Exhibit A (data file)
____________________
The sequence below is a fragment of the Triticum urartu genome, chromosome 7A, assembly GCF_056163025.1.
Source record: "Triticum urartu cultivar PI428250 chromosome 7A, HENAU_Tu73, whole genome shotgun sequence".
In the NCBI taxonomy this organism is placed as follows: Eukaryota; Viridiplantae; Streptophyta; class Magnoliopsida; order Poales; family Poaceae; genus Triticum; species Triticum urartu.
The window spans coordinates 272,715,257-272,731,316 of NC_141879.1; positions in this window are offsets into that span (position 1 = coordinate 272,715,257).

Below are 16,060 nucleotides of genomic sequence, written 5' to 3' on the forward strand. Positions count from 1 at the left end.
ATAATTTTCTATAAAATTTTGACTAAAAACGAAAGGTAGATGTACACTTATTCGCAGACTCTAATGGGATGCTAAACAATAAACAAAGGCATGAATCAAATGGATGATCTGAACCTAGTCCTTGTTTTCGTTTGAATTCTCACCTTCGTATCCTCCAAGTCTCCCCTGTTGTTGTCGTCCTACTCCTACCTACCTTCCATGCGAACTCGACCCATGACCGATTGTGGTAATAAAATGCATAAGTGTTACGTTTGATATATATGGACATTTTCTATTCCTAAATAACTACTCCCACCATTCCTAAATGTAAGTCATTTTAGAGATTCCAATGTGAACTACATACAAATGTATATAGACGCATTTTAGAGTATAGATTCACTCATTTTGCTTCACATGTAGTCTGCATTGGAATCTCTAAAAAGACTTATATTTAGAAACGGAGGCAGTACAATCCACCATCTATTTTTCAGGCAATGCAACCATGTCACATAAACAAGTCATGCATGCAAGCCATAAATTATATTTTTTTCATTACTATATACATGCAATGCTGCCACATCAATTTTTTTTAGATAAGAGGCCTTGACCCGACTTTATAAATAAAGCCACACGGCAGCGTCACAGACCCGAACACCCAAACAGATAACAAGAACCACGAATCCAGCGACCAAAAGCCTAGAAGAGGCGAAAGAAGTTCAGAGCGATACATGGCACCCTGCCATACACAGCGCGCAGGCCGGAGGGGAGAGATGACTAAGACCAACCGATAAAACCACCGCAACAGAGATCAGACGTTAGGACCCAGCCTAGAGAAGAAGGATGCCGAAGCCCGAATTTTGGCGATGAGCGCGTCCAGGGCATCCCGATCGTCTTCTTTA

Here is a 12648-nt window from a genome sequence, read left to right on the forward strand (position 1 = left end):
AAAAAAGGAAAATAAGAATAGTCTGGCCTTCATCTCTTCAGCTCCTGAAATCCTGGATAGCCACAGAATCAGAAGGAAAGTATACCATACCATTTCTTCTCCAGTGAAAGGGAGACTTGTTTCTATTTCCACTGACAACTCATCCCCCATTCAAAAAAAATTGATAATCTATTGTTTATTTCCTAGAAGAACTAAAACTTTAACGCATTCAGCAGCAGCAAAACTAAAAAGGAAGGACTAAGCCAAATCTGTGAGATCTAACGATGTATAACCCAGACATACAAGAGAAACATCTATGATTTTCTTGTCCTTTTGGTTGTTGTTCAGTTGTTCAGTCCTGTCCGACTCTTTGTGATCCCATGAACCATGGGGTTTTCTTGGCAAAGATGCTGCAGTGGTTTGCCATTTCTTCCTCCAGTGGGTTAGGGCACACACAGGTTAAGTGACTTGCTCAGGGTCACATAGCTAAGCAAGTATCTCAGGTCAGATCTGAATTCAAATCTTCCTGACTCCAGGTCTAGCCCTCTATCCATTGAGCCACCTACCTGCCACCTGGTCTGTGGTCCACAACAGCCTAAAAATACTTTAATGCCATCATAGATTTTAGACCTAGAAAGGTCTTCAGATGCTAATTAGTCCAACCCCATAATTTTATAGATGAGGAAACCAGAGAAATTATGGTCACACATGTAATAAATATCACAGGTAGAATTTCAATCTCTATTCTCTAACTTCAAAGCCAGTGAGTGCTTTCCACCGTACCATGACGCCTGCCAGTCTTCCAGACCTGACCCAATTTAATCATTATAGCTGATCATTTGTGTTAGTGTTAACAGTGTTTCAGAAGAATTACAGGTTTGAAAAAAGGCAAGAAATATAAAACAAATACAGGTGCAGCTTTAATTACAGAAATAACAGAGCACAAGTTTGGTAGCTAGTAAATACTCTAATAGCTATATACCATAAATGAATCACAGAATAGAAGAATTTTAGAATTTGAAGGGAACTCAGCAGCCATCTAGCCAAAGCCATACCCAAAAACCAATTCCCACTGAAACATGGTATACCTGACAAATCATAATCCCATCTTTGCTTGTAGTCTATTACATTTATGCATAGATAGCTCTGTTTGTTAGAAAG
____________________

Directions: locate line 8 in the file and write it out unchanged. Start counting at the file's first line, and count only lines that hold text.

AAAAAAGGAAAATAAGAATAGTCTGGCCTTCATCTCTTCAGCTCCTGAAATCCTGGATAGCCACAGAATCAGAAGGAAAGTATACCATACCATTTCTTCTCCAGTGAAAGGGAGACTTGTTTCTATTTCCACTGACAACTCATCCCCCATTCAAAAAAAATTGATAATCTATTGTTTATTTCCTAGAAGAACTAAAACTTTAACGCATTCAGCAGCAGCAAAACTAAAAAGGAAGGACTAAGCCAAATCTGTGAGATCTAACGATGTATAACCCAGACATACAAGAGAAACATCTATGATTTTCTTGTCCTTTTGGTTGTTGTTCAGTTGTTCAGTCCTGTCCGACTCTTTGTGATCCCATGAACCATGGGGTTTTCTTGGCAAAGATGCTGCAGTGGTTTGCCATTTCTTCCTCCAGTGGGTTAGGGCACACACAGGTTAAGTGACTTGCTCAGGGTCACATAGCTAAGCAAGTATCTCAGGTCAGATCTGAATTCAAATCTTCCTGACTCCAGGTCTAGCCCTCTATCCATTGAGCCACCTACCTGCCACCTGGTCTGTGGTCCACAACAGCCTAAAAATACTTTAATGCCATCATAGATTTTAGACCTAGAAAGGTCTTCAGATGCTAATTAGTCCAACCCCATAATTTTATAGATGAGGAAACCAGAGAAATTATGGTCACACATGTAATAAATATCACAGGTAGAATTTCAATCTCTATTCTCTAACTTCAAAGCCAGTGAGTGCTTTCCACCGTACCATGACGCCTGCCAGTCTTCCAGACCTGACCCAATTTAATCATTATAGCTGATCATTTGTGTTAGTGTTAACAGTGTTTCAGAAGAATTACAGGTTTGAAAAAAGGCAAGAAATATAAAACAAATACAGGTGCAGCTTTAATTACAGAAATAACAGAGCACAAGTTTGGTAGCTAGTAAATACTCTAATAGCTATATACCATAAATGAATCACAGAATAGAAGAATTTTAGAATTTGAAGGGAACTCAGCAGCCATCTAGCCAAAGCCATACCCAAAAACCAATTCCCACTGAAACATGGTATACCTGACAAATCATAATCCCATCTTTGCTTGTAGTCTATTACATTTATGCATAGATAGCTCTGTTTGTTAGAAAG